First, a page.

One implication of this initiative was that the people and business sector of Moama and Deniliquin not only had communication through Echuca and Bendigo but also to Melbourne and from there to Adelaide and soon fter to Sydney and Brisbane.

Five months later, on 31 August 1859, the Governor opened the NSW Parliament for its new session. In his speech, he noted, inter alia, "the Government proposed to make several additional telegraphic lines among others, an extension of the southern line from Gundagai to Deniliquin, connecting the latter with the Victorian line at Echuca".

The Bendigo Advertiser of 9 June 1859 reported:

"After many months of delay, caused by the usual amount of "red-tapeism" not by any means lessened by the introduction of responsible Government into these colonies, we believe the Government of New South Wales has consented to take the management of the above line into its own hands. This was the necessary consequence of the refusal of the Melbourne Ministry to recognise the Company, the Honorary Secretary having waited on the Postmaster-General in Melbourne, in March last, hoping to get some definite terms from that minister in order that the line might act in concert with the line from Echuca to Melbourne. Without this concert, the Deniliquin line is deprived of half of its promised usefulness. Every reasonable offer was made to the O'Shanassy Ministry, by the Company's Secretary - security for the faithful performance of the duties of the Station Masters, etc. In fact, there was nothing left undone to entice the Ministry to meet the efforts of the Company, but all failed. One Government must have the other work the line and then the difficulty is removed; so that there is an end to all future telegraph companies. There is no encouragement for private enterprise. Dr. Evans appeared to be totally ignorant of the existence of the Company, although his department had been corresponding with the officials in Sydney respecting the line for some time previous to the interview between the Company's Secretary and Dr. Evans, and the Chief Superintendent of Telegraphs".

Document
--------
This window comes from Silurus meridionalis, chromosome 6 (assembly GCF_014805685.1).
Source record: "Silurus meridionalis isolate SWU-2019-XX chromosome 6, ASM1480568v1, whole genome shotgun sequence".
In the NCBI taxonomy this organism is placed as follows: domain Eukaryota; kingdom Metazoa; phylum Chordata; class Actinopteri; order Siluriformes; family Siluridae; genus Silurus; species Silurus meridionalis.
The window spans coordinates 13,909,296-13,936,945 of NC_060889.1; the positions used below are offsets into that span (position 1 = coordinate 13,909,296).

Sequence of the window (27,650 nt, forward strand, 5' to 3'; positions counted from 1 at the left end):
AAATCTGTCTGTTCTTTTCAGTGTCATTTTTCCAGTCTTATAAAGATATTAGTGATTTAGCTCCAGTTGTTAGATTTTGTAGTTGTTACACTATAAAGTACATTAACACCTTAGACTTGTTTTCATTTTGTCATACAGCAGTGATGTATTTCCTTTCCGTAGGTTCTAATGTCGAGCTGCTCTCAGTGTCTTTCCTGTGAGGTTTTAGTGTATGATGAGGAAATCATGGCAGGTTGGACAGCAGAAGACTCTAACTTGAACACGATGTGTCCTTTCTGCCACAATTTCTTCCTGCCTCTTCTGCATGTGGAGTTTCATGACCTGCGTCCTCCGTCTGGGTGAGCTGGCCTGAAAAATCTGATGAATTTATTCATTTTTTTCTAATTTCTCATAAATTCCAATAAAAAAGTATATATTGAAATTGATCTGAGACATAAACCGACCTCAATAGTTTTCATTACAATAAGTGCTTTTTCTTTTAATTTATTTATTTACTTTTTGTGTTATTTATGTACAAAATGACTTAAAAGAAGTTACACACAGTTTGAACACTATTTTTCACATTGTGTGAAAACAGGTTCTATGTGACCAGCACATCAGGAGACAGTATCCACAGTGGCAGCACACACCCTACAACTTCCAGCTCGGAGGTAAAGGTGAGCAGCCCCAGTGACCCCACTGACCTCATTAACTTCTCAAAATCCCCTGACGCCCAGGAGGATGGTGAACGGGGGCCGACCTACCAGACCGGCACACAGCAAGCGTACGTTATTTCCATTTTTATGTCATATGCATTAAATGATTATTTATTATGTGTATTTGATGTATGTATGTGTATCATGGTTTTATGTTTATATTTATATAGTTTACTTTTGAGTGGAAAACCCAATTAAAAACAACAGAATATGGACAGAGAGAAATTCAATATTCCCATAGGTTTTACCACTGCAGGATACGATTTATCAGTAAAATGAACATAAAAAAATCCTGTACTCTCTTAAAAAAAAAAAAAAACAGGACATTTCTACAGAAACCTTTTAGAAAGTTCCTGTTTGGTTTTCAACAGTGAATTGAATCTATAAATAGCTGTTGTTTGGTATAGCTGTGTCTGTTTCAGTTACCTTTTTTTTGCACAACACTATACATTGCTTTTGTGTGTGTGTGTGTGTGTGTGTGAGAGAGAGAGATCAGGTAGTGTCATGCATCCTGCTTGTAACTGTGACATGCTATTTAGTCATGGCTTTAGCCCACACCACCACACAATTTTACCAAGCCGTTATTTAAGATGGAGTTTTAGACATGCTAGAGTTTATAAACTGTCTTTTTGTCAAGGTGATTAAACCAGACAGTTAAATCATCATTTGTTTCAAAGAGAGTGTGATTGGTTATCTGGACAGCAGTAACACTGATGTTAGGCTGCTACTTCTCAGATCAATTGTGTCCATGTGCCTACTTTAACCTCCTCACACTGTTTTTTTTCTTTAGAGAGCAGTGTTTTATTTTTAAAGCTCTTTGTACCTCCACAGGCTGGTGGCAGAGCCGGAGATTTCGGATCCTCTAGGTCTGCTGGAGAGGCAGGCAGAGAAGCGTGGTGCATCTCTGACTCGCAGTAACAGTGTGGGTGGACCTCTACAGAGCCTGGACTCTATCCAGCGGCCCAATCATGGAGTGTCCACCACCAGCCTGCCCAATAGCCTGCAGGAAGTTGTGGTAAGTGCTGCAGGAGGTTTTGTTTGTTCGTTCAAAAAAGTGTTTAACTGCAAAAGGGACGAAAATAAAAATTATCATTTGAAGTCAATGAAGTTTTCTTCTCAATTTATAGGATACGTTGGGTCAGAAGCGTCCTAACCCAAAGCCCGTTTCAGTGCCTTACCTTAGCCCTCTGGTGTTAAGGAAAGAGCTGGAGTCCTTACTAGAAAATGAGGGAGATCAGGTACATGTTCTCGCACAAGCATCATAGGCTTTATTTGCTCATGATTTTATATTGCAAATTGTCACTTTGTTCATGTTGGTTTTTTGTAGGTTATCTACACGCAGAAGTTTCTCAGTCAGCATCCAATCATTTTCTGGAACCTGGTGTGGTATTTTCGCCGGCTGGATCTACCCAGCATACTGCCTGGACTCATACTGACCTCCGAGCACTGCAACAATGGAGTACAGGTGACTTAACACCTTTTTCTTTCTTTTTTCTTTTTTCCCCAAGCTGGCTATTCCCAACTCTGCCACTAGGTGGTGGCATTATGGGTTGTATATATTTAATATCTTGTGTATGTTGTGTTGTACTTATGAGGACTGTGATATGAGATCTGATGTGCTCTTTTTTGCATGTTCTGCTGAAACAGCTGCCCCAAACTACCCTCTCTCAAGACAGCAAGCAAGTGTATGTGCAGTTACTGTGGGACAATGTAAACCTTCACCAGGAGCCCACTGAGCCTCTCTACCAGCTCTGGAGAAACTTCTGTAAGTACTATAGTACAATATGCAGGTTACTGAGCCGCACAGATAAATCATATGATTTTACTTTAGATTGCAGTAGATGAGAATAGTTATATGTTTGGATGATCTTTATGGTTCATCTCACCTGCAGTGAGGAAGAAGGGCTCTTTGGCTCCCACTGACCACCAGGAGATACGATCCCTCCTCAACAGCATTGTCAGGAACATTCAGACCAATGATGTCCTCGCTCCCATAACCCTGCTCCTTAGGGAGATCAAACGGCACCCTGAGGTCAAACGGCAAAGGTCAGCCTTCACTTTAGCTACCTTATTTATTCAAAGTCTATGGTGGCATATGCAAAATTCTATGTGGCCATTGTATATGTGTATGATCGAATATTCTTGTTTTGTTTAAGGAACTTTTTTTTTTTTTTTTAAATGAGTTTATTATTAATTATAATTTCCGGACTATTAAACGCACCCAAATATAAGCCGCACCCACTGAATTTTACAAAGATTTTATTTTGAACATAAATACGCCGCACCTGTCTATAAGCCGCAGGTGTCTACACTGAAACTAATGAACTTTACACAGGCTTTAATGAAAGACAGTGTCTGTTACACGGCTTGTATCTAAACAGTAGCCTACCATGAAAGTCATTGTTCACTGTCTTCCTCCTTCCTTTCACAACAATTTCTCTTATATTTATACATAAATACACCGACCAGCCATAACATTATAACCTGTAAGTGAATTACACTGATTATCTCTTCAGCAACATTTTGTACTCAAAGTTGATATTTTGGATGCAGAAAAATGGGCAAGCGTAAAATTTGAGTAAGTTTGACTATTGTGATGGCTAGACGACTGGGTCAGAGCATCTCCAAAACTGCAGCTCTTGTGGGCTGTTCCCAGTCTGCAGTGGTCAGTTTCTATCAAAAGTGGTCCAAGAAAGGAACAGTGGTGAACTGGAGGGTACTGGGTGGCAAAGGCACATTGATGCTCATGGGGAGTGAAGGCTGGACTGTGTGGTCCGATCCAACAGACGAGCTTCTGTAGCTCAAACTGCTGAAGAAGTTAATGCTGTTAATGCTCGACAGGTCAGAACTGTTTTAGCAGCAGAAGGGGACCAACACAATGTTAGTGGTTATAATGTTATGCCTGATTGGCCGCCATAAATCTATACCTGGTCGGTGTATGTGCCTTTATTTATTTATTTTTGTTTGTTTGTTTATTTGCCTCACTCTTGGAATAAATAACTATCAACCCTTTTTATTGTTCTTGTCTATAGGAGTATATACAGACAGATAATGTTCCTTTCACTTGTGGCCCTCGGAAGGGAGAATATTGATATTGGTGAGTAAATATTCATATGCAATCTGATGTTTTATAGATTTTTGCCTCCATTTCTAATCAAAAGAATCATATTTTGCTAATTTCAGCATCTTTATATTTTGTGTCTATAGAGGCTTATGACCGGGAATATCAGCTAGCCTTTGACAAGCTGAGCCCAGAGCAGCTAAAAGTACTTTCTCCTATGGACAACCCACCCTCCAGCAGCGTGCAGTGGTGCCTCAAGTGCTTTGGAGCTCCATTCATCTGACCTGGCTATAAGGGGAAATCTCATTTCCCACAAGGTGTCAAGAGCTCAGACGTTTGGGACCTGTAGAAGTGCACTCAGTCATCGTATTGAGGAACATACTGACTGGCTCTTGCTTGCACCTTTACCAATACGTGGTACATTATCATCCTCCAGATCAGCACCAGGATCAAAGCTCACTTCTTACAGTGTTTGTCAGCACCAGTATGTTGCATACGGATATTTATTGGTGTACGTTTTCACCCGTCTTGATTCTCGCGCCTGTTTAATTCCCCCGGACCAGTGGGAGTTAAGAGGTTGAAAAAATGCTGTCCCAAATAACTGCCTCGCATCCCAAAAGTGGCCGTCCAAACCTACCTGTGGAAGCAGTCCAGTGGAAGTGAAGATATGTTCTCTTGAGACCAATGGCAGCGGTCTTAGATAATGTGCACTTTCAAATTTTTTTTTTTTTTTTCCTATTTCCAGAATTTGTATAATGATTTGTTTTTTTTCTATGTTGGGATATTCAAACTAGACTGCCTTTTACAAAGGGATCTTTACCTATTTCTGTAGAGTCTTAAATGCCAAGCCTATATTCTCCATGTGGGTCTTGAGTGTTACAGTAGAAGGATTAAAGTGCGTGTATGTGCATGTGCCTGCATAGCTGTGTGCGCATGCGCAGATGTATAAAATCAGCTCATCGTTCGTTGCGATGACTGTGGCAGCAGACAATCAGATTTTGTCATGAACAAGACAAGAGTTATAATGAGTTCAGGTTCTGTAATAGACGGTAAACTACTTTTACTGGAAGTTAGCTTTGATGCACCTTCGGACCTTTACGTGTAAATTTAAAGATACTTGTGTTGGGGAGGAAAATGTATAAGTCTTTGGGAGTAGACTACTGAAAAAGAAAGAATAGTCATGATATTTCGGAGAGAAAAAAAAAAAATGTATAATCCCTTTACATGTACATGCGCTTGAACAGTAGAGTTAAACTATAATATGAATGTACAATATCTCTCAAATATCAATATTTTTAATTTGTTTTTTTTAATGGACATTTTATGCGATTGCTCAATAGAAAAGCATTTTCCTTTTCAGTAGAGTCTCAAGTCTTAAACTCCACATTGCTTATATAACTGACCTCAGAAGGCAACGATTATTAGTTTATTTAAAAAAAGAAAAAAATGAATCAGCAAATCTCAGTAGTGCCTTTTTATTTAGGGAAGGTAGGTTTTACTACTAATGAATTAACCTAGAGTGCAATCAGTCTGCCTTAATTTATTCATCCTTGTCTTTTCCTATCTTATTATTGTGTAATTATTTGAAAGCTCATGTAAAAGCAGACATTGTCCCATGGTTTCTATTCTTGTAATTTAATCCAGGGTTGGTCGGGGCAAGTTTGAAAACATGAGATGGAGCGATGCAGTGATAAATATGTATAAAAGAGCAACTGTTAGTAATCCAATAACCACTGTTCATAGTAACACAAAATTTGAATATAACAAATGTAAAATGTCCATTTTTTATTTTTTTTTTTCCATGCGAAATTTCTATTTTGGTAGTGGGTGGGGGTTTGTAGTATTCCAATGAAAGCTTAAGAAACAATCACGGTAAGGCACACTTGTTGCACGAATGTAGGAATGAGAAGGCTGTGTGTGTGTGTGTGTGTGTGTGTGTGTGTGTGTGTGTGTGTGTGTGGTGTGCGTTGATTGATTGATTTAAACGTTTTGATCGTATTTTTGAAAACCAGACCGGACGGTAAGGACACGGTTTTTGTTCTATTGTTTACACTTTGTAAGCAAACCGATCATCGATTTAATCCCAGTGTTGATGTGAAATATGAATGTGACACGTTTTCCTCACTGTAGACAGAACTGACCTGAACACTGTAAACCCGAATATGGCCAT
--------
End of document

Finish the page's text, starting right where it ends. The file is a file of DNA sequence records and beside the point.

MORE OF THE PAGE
The line from Deniliquin north to Wagga Wagga and Sydney was still being constructed at the end of 1860.

With an alternative yet contemporary view of communication, the same source also printed the following in the same issue:

"DENILIQUIN AND MELBOURNE, VIA BENDIGO.

Mr. Wood's coach, running in connection with Messrs. Cobb and Co.'s Bendigo line, commenced its work on Tuesday last. It is intended to make Melbourne in thirty hours or thereabouts - good travelling looking at the bad state of the roads. Final arrangements have not yet been made so that we are not enabled to state how often the coaches will run. Our advertising columns will soon give particulars".

 

The naming of the lines and the Offices over time.

In the 1860s, this line to Echuca was called the Northern Line. It comprised the stations shown on the map from Gisborne to Sandhurst (Bendigo) but starting at Collingwood, including Malmsbury and Taradale and finishing at Echuca. Changes kept being made over time until, in 1887, the definition of both lines was as shown here.

By 1890, increased construction and a re-configuring of the linkages meant that there were two lines to Echuca and Deniiquin. Those lines which were not solely for telephones include:

Line 12: Melbourne through Footscray Test Box, New Gisborne, Woodend, Kyneton, Castlemaine, Sandhurst, Goornong, Elmore, Rochester to Echuca.
Line 14: Melbourne through Footscray Test Box, New Gisborne, Kyneton, Castlemaine, Sandhurst, Rochester, Echuca across NSW border to Moama and Deniliquin (duplex).
Line 25: Melbourne through Essendon Test Box, Kilmore, Heathcote, SandhurstSo starting with the Heathcote Branch., Rochester, Echuca across the NSW border to Deniliquin.